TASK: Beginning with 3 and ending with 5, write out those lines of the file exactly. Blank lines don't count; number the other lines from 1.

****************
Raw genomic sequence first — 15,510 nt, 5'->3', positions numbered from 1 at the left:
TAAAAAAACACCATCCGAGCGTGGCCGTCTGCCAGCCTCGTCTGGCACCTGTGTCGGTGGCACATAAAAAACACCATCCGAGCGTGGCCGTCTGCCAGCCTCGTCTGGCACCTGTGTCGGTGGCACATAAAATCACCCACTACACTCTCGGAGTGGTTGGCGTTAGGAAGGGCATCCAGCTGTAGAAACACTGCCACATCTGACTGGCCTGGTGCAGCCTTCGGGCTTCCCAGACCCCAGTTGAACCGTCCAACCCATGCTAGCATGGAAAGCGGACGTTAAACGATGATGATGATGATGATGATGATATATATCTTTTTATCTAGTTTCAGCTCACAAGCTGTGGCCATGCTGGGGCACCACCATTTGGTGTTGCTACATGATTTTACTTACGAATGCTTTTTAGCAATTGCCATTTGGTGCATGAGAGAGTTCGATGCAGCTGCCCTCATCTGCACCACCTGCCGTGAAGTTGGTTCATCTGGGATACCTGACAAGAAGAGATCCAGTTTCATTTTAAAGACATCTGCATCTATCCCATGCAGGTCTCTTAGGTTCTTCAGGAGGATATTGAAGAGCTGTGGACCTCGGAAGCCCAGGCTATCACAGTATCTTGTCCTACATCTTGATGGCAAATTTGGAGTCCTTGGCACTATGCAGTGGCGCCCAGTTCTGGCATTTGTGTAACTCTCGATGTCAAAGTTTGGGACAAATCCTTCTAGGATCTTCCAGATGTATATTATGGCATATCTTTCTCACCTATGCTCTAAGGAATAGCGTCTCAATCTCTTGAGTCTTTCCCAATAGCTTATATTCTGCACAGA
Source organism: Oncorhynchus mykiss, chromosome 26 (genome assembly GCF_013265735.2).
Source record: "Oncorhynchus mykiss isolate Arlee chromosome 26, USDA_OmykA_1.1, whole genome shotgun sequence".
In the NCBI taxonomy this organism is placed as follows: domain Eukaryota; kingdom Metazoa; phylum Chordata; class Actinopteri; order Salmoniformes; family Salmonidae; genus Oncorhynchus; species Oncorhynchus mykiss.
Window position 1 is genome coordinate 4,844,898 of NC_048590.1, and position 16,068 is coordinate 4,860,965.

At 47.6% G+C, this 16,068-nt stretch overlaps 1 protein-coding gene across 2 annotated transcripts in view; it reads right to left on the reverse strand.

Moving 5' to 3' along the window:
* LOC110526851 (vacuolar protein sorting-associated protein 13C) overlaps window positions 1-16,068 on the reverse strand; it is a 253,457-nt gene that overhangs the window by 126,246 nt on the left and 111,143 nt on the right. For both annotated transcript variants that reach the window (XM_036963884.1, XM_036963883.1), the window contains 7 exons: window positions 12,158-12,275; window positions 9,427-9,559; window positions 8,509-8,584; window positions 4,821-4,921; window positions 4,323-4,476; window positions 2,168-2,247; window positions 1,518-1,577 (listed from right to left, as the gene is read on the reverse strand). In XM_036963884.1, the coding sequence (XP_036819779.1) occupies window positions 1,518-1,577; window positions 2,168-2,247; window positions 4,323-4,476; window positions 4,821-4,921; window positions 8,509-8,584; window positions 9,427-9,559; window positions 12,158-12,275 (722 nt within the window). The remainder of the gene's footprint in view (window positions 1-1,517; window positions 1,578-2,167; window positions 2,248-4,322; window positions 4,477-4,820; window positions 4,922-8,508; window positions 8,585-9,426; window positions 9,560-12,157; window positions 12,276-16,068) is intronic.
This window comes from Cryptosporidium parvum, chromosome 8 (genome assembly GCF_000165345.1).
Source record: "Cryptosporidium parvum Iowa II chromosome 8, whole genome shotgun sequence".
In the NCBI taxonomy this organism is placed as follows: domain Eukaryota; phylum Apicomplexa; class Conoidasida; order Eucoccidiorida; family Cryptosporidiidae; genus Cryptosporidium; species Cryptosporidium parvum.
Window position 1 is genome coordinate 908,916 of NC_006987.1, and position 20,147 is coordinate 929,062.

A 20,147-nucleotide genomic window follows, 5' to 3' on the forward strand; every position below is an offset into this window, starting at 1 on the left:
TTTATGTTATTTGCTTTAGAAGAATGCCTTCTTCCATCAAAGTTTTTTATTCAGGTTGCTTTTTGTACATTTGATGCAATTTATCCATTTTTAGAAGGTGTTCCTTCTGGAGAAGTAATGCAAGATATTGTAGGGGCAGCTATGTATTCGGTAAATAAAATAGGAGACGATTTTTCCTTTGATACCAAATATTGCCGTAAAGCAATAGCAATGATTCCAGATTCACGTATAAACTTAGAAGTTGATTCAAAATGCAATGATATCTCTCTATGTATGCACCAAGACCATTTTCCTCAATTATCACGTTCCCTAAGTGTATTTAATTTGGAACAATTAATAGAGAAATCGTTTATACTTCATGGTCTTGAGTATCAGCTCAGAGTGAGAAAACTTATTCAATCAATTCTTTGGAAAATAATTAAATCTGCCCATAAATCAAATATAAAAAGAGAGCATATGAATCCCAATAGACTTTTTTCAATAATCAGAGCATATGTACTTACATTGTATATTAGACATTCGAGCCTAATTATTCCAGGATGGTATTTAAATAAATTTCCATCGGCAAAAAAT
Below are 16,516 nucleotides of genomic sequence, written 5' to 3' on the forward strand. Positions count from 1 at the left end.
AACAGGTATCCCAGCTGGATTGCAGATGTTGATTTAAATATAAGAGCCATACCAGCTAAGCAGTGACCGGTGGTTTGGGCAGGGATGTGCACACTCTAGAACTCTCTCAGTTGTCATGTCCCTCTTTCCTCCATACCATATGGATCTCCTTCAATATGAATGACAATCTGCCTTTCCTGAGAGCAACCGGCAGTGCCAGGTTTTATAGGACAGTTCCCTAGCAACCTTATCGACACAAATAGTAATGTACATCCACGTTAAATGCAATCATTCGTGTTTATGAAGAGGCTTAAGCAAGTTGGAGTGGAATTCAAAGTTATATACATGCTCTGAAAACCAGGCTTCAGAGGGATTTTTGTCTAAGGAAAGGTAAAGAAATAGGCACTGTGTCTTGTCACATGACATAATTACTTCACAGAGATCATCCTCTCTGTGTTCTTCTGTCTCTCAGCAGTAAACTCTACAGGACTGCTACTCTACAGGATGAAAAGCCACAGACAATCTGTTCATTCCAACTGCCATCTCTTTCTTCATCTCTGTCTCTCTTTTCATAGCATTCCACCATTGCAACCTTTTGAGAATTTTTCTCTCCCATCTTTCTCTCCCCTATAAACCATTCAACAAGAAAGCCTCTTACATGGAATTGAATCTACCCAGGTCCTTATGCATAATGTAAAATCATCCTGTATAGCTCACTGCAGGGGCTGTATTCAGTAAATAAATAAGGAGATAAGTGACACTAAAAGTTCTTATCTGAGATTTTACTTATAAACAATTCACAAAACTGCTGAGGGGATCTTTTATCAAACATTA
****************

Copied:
Source organism: Oncorhynchus mykiss, chromosome 26 (genome assembly GCF_013265735.2).
Source record: "Oncorhynchus mykiss isolate Arlee chromosome 26, USDA_OmykA_1.1, whole genome shotgun sequence".
In the NCBI taxonomy this organism is placed as follows: domain Eukaryota; kingdom Metazoa; phylum Chordata; class Actinopteri; order Salmoniformes; family Salmonidae; genus Oncorhynchus; species Oncorhynchus mykiss.